Will the Wine Industry Survive the Pot and Food Pairing Trend?
“I think in five to 10 years as the laws change, you’ll see many high-end restaurants adopt cannabis programs much like the wine programs they currently offer. After all, allowing patrons to smoke or vaporize cannabis during a meal or before being seated will pique their appetites and encourage increased spending, which creates another large revenue stream for the restaurant industry.”
Elise McDonough, Recipe Columnist,High Times Magazine
Quoted from The Observer
There is something distasteful about the idea that restaurants will serve weed before seating their guests in order to encourage the munchies and larger food orders. But that aside, the more interesting idea is that fine dining restaurants will create “cannabis programs” very similar to the wine programs (wine lists, I think she means) that are ubiquitous at fine restaurants. Yet this is being suggested in a number of recent articles and essays on the subject ranging from Newsweek to High Times.
I think Ms. McDonough is overstating the case. For a number of reasons I think it is highly unlikely that “Weed Lists” and “Food and Weed Pairings” will become anything near as familiar as wine lists and food and wine pairings. However, she is not alone in her brave prediction.
“If you still have a problem with weed in 2016, you need to go bury yourself in a fucking hole. Let’s be real. Cannabis and chefs go hand in hand. Any chef who is afraid of getting involved with cannabis is too involved in themselves….Honestly, dude, weed just makes wine tastes [sic] better. Just like wine, weed has a lot of characteristics that you use the same senses for when you enjoy wine.”
Chef Steven Fretz, Chef/Restaurant Owner
Quoted at Munchies
I think it’s fair to say that just because you use the same senses to experience weed that you use to experience wine, that doesn’t mean weed will enhance the experience of wine (or food). In fact, anyone who smokes cigarettes or cigars will tell you that inhaling smoke of any type is only going to diminish the taste and aroma of any food in which you are hoping to find delight.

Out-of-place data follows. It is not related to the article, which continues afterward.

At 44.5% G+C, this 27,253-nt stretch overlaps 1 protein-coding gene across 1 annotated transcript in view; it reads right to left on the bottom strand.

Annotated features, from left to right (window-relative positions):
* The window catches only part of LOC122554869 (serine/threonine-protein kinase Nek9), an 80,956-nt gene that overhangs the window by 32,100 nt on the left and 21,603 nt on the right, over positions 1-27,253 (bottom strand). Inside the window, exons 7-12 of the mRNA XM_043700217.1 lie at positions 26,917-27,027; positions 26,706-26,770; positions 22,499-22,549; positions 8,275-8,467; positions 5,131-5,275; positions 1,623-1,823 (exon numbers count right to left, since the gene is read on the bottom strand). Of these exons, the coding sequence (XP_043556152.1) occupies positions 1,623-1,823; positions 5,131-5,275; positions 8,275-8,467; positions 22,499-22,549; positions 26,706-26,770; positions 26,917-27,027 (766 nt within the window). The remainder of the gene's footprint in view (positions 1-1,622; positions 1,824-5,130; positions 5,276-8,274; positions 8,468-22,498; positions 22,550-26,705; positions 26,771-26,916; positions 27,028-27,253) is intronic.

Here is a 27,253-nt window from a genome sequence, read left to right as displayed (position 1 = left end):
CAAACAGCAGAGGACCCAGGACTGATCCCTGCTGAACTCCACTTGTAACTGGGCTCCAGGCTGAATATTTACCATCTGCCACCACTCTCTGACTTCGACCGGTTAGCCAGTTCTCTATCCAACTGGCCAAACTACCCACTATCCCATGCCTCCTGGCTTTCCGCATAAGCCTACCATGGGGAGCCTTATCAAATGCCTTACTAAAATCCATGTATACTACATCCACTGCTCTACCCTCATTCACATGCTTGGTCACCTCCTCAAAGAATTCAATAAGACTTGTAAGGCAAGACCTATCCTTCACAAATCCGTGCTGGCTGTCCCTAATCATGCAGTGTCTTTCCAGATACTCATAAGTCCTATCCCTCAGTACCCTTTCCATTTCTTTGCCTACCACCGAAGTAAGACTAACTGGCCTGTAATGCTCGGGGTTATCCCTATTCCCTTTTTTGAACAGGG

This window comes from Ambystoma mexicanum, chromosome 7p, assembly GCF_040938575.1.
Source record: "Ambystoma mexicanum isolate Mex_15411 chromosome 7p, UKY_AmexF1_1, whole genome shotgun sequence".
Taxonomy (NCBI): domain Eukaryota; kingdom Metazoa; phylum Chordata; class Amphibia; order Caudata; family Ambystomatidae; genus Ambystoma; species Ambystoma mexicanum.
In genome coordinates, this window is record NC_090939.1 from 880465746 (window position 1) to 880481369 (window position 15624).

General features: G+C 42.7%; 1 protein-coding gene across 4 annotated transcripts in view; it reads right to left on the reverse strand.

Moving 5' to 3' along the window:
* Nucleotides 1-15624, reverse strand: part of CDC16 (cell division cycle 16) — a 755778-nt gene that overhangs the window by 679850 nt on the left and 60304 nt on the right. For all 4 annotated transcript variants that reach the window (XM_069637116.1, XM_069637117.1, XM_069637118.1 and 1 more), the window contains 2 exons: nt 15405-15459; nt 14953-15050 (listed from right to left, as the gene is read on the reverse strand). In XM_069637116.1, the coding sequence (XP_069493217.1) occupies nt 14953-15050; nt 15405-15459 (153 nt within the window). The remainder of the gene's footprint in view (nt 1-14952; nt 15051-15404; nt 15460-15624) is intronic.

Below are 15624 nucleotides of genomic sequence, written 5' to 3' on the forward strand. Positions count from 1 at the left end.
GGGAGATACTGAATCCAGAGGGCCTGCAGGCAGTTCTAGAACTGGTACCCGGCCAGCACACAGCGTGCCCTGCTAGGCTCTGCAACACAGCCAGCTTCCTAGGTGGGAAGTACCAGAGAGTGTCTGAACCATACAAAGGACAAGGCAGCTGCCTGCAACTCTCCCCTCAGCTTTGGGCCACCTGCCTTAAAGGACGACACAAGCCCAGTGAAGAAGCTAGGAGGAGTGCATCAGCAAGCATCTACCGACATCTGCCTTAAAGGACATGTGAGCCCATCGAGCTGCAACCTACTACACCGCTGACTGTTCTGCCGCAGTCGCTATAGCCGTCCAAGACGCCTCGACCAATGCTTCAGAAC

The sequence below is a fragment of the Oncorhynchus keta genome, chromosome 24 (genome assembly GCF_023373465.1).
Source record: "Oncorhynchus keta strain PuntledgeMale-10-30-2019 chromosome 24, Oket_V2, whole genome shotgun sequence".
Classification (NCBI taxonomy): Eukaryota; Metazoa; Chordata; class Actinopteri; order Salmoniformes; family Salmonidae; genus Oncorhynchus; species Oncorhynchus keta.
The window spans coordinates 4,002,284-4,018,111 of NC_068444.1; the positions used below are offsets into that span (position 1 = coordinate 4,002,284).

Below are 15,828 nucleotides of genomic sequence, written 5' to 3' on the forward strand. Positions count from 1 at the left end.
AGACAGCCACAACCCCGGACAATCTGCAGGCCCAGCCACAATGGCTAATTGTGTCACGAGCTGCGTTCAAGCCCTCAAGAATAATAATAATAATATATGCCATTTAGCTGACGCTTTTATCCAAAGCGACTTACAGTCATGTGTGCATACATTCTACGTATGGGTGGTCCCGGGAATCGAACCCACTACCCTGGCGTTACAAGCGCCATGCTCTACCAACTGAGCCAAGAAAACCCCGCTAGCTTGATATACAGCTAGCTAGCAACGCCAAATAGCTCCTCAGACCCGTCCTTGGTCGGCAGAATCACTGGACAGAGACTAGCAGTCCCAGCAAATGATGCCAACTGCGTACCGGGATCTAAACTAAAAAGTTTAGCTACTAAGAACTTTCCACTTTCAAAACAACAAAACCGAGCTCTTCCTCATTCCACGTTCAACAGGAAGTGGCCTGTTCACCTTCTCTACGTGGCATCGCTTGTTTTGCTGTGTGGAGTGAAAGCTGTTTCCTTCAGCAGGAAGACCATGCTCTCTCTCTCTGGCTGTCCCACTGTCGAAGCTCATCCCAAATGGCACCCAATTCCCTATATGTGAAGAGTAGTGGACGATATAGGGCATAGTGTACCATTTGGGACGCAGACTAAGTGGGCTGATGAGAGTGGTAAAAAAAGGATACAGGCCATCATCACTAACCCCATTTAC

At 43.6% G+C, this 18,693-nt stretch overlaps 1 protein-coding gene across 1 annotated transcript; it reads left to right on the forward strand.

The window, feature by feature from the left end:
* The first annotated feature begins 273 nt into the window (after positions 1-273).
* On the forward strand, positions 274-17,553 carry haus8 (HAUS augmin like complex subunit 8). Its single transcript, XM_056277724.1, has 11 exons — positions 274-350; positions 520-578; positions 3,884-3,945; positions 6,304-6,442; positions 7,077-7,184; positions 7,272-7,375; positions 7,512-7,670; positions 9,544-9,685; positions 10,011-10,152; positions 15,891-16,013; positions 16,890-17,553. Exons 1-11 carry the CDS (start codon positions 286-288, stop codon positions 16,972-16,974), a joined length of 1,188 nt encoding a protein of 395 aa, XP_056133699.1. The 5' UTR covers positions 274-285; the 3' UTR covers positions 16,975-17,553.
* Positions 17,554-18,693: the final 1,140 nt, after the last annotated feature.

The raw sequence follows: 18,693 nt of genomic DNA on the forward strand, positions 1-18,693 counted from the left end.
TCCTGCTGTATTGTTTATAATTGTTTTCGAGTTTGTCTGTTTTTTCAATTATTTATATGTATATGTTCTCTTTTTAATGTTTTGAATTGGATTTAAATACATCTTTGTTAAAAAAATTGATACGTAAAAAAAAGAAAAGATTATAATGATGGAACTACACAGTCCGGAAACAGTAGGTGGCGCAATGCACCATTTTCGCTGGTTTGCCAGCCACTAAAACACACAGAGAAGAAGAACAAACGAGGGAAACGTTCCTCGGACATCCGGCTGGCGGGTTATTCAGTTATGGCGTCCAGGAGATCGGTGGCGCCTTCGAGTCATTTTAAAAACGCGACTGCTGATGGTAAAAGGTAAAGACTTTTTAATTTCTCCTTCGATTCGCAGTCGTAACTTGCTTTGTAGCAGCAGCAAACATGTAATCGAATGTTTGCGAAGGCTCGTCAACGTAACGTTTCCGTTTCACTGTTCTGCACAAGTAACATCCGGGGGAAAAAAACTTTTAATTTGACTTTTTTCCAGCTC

There is something else to consider here when discussing the notion of weed and food pairings. One could easily take on a 6-course food and wine pairing and leave the meal without being drunk in the slightest. However, it’s just not possible to do a six course food and pot pairing and not be completely stoned before the meal ever comes to an end. What this means is that when we compare food and wine pairings and food and pot pairings we are talking about two entirely different things. One necessarily includes severely altering your consciousness. The other does not.
The recent interest in the idea of food and pot pairings isn’t complicated. With California about to legalize recreation pot, the herb is about to go much more mainstream than it ever was. But it does so when the vast majority of people, particularly not pot smokers, have a view of pot as a low-end drug of lazy stoners. The increased interest in the Pot industry to show the weed next to fine cuisine is an attempt to take it mainstream; an attempt to make it appear no different from wine. But, of course, it is an entirely different thing than wine.
Personally, I think it’s a pretty interesting strategy and a smart one too. Placing pot on the same pillar as wine and getting respectable chefs to endorse the silly idea of pot and food pairings will in fact alter some people’s view of the drug. Additionally, pot advocates and particularly advocates of legalized pot, have been pushing the narrative that pot and wine are the same thing. Both are drugs. In fact, the pro-legalization campaign has long used wine regulations as a model for how to regulate pot, again using the acceptance of wine as a lever to normalize the idea of pot.
And the fact is, the wine industry does need to worry about its revenue stream in the face of marijuana legalization. Let’s face it, a whole lot of people who drink wine don’t do so because of the rich body, velvety tannins and notes of smoke, cherry and pencil lead. For those who drink wine in order to take the edge off, Pot is going to do the same thing for many. What weed is not going to do, however, is elevate fine cuisine. It may however urge us to eat more fine cuisine.